Kent voters have mixed reactions to election results

Ralph Kletzien (right) of Kent, Ohio, turns in his ballot and receives an “I voted” sticker at the Kent United Church of Christ polling station Tuesday, Nov. 7, 2017.

Rachel Duthie

Despite the low turnout, those who did show up to vote in Tuesday’s 2017 general election decided for or against a handful of controversial issues on the ballot.

The voter turnout in Portage County for the 2017 general election dropped to 32 percent, down from 44 percent in 2015, according to the Portage County Board of Elections.

In Portage County, two of the most controversial issues failed.

Issue 8, known formally as the Kent City Health and Wellness Center Bond, failed with 2,257 votes against and 1,554 votes in favor.

The bond hoped to approve funding for the construction, furnishing, equipping and improving of a new Health and Wellness Center in the city. It could bring roughly $1 million annually for 28 years beginning in 2018.

The proposed space would have included 72,000 square feet of gym space, an indoor turf field, elevated walking areas, exercise equipment and community health spaces — similar to the Kent State Student Recreation and Wellness Center.

Voters also nixed Issue 9, which could declare Kent a sanctuary city. The issue failed with 2,206 opposing votes and 1,622 votes in favor.

The issue would have changed the language in Kent’s charter to formally declare it a sanctuary city, limiting its cooperation with federal authorities attempting to enforce immigration law. The intent is to protect those in the country illegally from fears of deportation.

Supporters of the bill argue the sanctuary city status encourages immigrants to report more crimes, use health services and enroll their children in school because they would feel safe in their communities.

Vivien Sandlund, a member of Kent Citizens of Democracy, the group behind the issue, said she was initially disappointed in the election results.

“It was a long, ongoing struggle. … But we made people aware of the struggles of immigrants, especially illegal immigrants,” she said. “We now have a group of organizers who are dedicated to raising awareness in order to make our community safer for them.”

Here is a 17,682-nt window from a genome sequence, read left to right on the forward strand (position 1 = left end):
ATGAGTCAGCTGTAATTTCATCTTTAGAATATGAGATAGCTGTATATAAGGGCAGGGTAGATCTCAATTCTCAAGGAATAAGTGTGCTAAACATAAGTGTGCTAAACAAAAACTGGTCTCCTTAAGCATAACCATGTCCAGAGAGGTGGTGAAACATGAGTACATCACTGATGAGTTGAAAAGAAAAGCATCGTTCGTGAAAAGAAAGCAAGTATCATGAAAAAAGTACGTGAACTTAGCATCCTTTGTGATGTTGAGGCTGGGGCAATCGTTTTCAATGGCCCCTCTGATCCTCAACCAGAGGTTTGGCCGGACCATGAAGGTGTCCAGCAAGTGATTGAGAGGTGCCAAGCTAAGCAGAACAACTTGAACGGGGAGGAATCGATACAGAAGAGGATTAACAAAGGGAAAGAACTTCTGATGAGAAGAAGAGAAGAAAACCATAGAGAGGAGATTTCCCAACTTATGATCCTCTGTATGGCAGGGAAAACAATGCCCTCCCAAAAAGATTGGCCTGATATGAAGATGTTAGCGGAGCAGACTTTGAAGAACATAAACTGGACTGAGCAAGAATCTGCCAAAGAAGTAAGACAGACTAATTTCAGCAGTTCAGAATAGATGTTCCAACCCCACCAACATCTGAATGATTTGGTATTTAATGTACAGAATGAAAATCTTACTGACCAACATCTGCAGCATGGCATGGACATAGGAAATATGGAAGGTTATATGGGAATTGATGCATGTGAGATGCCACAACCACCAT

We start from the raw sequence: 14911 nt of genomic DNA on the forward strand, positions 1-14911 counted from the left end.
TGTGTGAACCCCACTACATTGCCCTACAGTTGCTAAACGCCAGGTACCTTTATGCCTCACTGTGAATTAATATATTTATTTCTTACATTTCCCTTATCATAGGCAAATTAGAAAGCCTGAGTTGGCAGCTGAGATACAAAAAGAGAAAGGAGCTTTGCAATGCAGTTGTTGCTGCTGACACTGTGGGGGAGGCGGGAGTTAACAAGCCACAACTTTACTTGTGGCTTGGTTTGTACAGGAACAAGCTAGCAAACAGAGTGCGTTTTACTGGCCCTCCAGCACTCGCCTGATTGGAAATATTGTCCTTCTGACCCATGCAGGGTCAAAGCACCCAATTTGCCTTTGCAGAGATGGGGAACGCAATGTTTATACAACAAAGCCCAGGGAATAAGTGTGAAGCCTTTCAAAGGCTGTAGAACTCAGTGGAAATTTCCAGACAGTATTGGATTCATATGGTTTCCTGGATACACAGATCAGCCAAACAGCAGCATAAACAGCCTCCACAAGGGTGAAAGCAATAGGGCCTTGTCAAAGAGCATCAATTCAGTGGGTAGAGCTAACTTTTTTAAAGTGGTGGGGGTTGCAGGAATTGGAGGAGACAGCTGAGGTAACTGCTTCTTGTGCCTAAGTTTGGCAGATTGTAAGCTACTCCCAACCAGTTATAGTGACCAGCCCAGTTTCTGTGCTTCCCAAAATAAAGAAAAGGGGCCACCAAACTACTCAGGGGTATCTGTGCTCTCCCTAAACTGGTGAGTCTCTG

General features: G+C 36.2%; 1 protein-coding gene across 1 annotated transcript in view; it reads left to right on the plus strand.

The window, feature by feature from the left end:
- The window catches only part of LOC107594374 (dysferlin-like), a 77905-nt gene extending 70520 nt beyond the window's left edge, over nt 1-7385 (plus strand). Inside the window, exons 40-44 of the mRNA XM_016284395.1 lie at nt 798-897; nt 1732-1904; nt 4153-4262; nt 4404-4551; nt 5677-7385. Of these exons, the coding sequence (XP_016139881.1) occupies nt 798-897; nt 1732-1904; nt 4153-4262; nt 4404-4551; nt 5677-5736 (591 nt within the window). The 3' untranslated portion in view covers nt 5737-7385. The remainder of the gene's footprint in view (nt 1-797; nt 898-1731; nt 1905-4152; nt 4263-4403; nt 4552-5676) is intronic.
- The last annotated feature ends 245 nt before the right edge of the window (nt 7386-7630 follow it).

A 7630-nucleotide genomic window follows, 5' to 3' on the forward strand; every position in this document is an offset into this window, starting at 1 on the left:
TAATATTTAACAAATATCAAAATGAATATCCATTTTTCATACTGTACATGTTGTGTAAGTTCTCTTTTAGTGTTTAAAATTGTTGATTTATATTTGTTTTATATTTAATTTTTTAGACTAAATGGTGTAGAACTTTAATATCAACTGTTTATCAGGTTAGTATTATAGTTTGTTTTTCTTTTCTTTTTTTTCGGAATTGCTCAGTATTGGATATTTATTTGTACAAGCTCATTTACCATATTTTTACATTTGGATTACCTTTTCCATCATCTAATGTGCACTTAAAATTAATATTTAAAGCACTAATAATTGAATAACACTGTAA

Some opposers of the bill — who proved to be the majority — claim the new language is unsafe and puts community members in danger. They also argue the formal title could result in losing federal funds, despite it being ruled unconstitutional.

“This is for the safety of the community,” said Joe Becker, a member of Kent Citizens Against Becoming a Sanctuary City. “The issue is not as black and white as some people believe it is, and it will be better for Kent in the long run.”

Nearly 80 percent of Ohioans rejected Issue 2, the controversial Drug Price Standards Initiative, which has been flooding commercials and billboards statewide. It would have required state agencies to negotiate with drug providers for equal or lower prices than those companies charge the U.S. Department of Veterans Affairs.

Pharmaceutical companies opposed to the issue raised more than $60 million to defeat the proposal, a state record.

“I’m very grateful,” said Amanda Adams, a freshman geology major and a home health care provider. “It would’ve affected a lot of my clients because a lot of them are on Medicaid. It would’ve raised their prices.”

Issue 1 didn’t have a similar fate. The initiative, known as the Crime Victim Rights Initiative, passed with almost 83 percent of the vote in Ohio.

The new legislation, also known as Marsy’s Law, will alter the Ohio Constitution’s Second Amendment to require that crime victims be notified and consulted on developments in their cases.

“I just quickly read it over and knew it was the right call, to give victims the same amount of rights as the criminals,” said Morgan Grubaugh, a freshman political science major.

Rachel Duthie is the features editor. Contact her at [email protected] 

Jenna Kuczkowski contributed to this story. Contact her at [email protected]